Curated by Tom Finkelpearl and Valerie Smith
Queens Museum of Art, New York
June 10 – December 7, 2007
Ellen Harvey, Pablo Helguera, Emily Jacir, Lee Mingwei, Shirin Neshat, Seher Shah, Rirkrit Tiravanija and Nari Ward.
If a person comes to America as an adult, he or she is referred to as a first-generation immigrant. Children of immigrants are called second generation. But, if they come when they are in their adolescence, they are called generation 1.5. The 1.5 generation is a group of people who are not children and not yet adults, literate but not yet fully intellectually formed. 1.5 members are old enough to be fluent in their home language and culture, but have less difficulty adjusting to change than their first-generation counterparts. Often characterized by cultural hybridity, 1.5ers navigate various cultural perspectives from the inside, while often feeling un-tethered to any one homeland.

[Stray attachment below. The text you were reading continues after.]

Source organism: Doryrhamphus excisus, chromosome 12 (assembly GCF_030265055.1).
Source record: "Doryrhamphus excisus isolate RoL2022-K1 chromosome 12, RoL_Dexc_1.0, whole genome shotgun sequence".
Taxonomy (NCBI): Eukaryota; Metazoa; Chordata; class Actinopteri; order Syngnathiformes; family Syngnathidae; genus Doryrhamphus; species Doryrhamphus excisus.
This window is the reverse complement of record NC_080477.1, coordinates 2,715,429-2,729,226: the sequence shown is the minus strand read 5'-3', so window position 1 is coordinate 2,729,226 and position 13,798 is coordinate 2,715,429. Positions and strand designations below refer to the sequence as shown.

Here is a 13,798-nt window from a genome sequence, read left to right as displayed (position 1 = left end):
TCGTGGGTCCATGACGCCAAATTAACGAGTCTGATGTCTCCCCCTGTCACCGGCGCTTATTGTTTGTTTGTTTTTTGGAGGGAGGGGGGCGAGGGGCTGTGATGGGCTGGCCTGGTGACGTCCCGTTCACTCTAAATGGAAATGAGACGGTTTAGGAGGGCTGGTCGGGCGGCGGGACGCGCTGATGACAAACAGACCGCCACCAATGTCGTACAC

Artists of this generation take part in dexterous manipulations of artistic modes and materials as they engage with diverse personal, social, and intellectual contexts. Along with their freedom of movement, these artists enjoy an ability to walk the line between assimilation and dissent and are uniquely capable of critiquing their native country as well as their adopted ones. 1.5, on view at the Queens Museum of Art from June 10th – December 2nd, 2007, is an exhibition that highlights the work of these artists. The exhibition examines whether artists of the 1.5 generation propose a particular orientation to their work as they are confronted by issues of immigration, cultural dislocation, memory, hybridity, acceptance, and exile in their everyday lives. 1.5 includes stirring and thought-provoking works produced by eight artists—including works never before exhibited in New York.